An Independent Voice That Advocates For The Classroom Educator Without The Corrupting Politics Tied To Our Union And DOE Leadership.
Tuesday, December 22, 2009
My Response To Mayor Bloomberg's Speech On "Rubber Room" Overcrowding, the ATR Crises, And Tenue. Part 3: Tenure
This is the last part of my responses on Mayor Bloomberg's Washington D.C. speech on the "rubber room', ATRs. and tenure. In my previous responses I discussed what Mayor Mike and Chancellor Klein wants to obtain from teachers in exchange for the "City pattern" despite no other union agreeing to "givebacks" for the same "City pattern" Their demands are to fire all "rubber room" teachers, give ATRs a one year time limit, and as for tenure? They want none. What Bloomberg and Klein want is what no self-respecting union can never allow.
Bloomberg and Klein want to use student test scores to determine tenure and the right for principals to layoff teachers as they please rather than seniority. Both proposals require State legislative action to occur and the State teachers union (NYSUT) will never allow this to happen. Moreover, I do anticipate our own union (UFT) will never agree to these outrageous demands anyway. In fact, even the ATR one year time limit is a backdoor attack on tenure and a further reason that our local and State unions will not give one inch on anything that affects tenure.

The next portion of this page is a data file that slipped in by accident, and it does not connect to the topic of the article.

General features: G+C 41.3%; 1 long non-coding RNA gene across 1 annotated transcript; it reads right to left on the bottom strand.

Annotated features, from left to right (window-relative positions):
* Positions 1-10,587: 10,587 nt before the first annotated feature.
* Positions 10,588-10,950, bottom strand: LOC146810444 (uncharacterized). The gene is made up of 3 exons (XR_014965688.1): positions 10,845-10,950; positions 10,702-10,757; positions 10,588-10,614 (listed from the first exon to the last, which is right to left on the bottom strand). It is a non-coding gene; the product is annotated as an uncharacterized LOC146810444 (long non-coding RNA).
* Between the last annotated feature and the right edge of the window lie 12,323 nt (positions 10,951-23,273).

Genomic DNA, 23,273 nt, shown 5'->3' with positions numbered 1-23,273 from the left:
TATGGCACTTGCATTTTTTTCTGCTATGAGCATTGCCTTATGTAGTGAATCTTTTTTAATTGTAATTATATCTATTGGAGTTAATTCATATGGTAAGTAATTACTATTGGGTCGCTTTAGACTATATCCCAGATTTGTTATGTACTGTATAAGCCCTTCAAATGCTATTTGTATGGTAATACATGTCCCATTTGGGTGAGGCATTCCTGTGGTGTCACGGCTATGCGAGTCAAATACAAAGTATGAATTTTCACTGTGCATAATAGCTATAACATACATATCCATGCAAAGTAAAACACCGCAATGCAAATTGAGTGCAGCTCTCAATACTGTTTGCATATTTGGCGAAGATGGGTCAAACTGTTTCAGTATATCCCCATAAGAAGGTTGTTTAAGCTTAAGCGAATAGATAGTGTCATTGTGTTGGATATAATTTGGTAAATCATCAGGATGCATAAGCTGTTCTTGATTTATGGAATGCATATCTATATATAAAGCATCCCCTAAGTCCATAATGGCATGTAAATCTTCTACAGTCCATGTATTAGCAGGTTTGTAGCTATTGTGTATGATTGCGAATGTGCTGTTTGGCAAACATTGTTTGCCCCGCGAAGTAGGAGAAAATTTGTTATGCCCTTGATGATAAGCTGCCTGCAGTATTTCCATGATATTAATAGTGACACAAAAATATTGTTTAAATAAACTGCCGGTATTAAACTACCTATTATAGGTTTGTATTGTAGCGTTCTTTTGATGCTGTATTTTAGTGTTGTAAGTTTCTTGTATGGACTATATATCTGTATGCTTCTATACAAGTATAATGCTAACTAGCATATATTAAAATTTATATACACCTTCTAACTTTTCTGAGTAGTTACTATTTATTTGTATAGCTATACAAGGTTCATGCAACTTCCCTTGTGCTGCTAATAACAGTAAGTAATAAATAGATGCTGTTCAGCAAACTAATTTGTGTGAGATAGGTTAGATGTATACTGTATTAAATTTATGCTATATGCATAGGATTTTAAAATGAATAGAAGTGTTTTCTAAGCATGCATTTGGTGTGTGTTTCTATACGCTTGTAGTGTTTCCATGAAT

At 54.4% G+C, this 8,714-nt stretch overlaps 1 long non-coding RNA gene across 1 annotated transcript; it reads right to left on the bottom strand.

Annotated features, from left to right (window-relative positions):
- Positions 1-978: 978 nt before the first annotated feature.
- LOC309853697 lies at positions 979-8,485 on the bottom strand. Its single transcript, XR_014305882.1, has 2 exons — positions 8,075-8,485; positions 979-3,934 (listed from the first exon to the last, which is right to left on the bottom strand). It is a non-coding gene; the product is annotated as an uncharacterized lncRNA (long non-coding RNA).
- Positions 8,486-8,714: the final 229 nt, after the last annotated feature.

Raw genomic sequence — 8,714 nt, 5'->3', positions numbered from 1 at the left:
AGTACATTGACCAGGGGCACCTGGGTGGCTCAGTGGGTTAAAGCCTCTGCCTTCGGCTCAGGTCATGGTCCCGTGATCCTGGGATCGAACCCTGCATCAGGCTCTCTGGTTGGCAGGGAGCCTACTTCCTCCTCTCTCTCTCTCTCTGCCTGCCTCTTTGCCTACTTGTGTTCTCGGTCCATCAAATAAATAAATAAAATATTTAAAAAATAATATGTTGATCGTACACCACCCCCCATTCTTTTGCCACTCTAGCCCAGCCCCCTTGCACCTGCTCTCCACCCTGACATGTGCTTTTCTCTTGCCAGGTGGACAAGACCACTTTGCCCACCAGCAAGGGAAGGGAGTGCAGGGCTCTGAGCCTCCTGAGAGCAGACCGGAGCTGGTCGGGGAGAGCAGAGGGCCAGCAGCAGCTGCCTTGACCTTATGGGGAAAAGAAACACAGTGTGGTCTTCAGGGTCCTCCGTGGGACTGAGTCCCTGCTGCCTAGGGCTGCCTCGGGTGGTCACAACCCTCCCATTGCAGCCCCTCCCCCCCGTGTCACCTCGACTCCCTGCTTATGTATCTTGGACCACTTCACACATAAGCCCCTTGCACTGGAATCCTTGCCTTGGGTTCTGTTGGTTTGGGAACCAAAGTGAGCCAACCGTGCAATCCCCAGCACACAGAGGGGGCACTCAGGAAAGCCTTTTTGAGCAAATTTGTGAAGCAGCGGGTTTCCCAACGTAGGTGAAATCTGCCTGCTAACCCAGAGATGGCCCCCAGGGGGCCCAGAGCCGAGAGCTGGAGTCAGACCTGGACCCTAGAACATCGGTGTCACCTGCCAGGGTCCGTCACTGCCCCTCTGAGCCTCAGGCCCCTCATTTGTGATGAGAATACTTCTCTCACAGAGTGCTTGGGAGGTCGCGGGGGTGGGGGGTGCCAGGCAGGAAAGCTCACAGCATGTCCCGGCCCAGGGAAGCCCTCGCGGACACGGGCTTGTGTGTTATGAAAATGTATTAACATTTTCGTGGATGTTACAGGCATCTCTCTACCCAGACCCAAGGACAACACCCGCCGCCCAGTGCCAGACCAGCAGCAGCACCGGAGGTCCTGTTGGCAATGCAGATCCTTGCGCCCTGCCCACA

Any changes to tenure is non-negotiable even if some well meaning bloggers think it is okay to strengthen tenure provisions. I might even agree with a blogger that a strengthened tenure process for "newbie teachers", with reasonable benchmarks, might actually work better than allowing principals to make tenure decisions based upon their likes or dislikes. However, any change to the tenure process, no matter how well meaning and fair, put the tenure issue on a slippery slope for more and significant erosion of teacher tenure rights. Remember, Tweed not only wants to reduce retiree health benefits and pension costs but to encourage senior teachers to resign by making the classroom an unceasingly hostile work environment. Therefore, there should be no retreat on the tenure issue. The same goes for the seniority issue where many principals would jettison senior teachers in a moment if they could pick or choose who gets laid off. For the DOE and their principals it is not what is best for the students it is about their control and budget or I know it as "education on the cheap".
When it comes to the tenure issue, I agree with our union that this issue is non-negotiable and no change in the tenure process is possible since it will lead for demands for further and more serious attacks on teacher tenure in future contracts.